Iraq’s autonomous Kurds, preparing politically to separate, are testing the mood in international capitals.
Washington has said it prefers a united Iraq.
This comes after a Kurdish decision to hold a referendum on whether to become a distinct state.
An activist said: “We, the Kurdish people, demand the establishment of an independent Kurdish country!”
The Kurdish Region’s President Massoud Barzani asked its parliament on Thursday to prepare the way.
Iraq’s five million Kurds have ruled themselves within Iraq in relative peace since the 1990s.
They have expanded their territory by up to 40 percent in recent weeks as Sunni Islamist militants seized vast stretches of western and northern Iraq.
They see a fully sovereign state as within their grasp.
Barzani did not offer a timetable but said: “Prepare for a referendum to decide on self-determination. We will be in a better position and we will have better weapons in our hands. It is time to decide about our self-determination and not to wait for other people to decide for us.”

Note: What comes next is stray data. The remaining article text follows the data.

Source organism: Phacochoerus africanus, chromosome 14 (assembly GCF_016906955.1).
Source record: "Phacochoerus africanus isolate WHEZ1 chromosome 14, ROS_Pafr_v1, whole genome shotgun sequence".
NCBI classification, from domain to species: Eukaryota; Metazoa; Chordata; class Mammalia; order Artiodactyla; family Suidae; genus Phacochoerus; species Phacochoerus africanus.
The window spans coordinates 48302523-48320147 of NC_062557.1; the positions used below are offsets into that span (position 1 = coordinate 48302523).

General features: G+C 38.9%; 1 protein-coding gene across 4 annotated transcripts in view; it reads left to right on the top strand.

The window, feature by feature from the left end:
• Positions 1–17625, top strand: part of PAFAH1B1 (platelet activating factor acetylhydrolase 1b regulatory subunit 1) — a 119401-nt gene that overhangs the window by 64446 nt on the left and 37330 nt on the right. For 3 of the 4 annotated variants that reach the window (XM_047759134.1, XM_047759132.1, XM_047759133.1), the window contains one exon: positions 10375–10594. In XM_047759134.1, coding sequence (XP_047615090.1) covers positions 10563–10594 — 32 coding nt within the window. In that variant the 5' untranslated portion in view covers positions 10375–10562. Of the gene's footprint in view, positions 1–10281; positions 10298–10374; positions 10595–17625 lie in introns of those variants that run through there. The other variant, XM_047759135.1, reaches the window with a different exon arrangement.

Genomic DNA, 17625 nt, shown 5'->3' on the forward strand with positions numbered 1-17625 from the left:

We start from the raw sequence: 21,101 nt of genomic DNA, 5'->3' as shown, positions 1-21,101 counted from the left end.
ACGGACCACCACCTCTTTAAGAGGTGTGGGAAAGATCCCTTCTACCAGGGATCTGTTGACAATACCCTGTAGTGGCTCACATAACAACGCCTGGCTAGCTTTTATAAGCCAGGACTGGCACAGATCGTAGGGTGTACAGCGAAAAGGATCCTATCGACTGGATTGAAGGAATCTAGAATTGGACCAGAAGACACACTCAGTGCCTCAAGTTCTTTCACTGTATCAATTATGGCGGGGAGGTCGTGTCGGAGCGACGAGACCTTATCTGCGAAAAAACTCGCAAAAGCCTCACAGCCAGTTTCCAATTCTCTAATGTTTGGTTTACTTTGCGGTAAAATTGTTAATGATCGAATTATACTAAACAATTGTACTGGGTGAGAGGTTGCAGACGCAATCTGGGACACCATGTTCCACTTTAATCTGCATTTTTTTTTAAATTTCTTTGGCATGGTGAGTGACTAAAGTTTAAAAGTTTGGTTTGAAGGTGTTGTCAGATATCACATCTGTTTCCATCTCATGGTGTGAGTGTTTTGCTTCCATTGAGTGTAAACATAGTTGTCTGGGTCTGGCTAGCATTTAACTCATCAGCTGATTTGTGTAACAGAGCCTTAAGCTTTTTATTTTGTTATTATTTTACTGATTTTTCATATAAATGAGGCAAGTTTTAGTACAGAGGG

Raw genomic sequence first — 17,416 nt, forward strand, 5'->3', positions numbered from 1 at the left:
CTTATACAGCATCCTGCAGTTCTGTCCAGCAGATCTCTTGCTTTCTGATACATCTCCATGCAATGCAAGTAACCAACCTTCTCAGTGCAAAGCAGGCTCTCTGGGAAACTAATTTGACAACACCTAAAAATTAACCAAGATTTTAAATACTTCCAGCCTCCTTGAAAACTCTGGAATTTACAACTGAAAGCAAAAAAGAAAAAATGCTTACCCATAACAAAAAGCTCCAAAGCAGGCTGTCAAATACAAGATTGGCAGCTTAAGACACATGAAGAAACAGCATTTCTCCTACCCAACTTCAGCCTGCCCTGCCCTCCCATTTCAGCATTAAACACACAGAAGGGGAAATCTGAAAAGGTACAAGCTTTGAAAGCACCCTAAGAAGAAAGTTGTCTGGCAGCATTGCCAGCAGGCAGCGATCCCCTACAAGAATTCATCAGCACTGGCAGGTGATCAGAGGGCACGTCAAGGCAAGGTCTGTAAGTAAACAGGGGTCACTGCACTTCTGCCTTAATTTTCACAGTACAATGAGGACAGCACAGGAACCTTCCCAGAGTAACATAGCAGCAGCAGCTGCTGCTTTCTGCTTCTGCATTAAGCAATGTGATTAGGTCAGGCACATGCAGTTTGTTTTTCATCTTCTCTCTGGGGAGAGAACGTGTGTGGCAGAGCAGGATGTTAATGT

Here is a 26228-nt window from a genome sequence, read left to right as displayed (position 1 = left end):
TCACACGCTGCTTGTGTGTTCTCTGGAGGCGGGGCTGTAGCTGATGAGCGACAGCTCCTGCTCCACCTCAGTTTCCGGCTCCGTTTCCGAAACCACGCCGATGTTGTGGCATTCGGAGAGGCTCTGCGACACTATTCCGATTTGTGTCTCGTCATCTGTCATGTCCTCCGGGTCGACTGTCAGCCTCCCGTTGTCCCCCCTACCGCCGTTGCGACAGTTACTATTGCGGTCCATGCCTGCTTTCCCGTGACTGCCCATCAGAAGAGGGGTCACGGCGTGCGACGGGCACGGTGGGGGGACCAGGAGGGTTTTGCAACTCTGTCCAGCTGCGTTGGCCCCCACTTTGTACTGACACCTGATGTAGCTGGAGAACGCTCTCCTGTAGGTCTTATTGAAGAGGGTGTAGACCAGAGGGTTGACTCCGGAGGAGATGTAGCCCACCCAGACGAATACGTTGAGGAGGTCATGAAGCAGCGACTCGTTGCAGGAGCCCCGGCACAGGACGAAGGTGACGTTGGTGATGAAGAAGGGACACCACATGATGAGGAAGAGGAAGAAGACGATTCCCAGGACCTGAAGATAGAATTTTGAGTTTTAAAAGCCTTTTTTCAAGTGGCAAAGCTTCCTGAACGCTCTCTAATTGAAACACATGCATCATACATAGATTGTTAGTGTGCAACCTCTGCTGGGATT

Kurdish media quoted Barzani as saying: “We have waited 10 years and things only got worse. We have to think of ourselves and our future.”
Referring to the seizure of disputed territory by Kurdish forces known as the ‘peshmerga’, Iraq’s Shi’ite Prime Minister Nuri al-Maliki accused the Kurds on Wednesday of “exploiting current events”.
A peshmerga volunteer said: “Maybe men are ready to fight but I am more prepared. Speaking for myself as a woman, I am very well trained to go to the front lines to confront the ISIL extremists.”
In Baghdad, the first meeting of the Iraqi parliament since its election in April collapsed without agreement. Kurds and minority Sunnis walked out, complaining that Shi’ite lawmakers had not yet determined who they would put forward as premier for another term.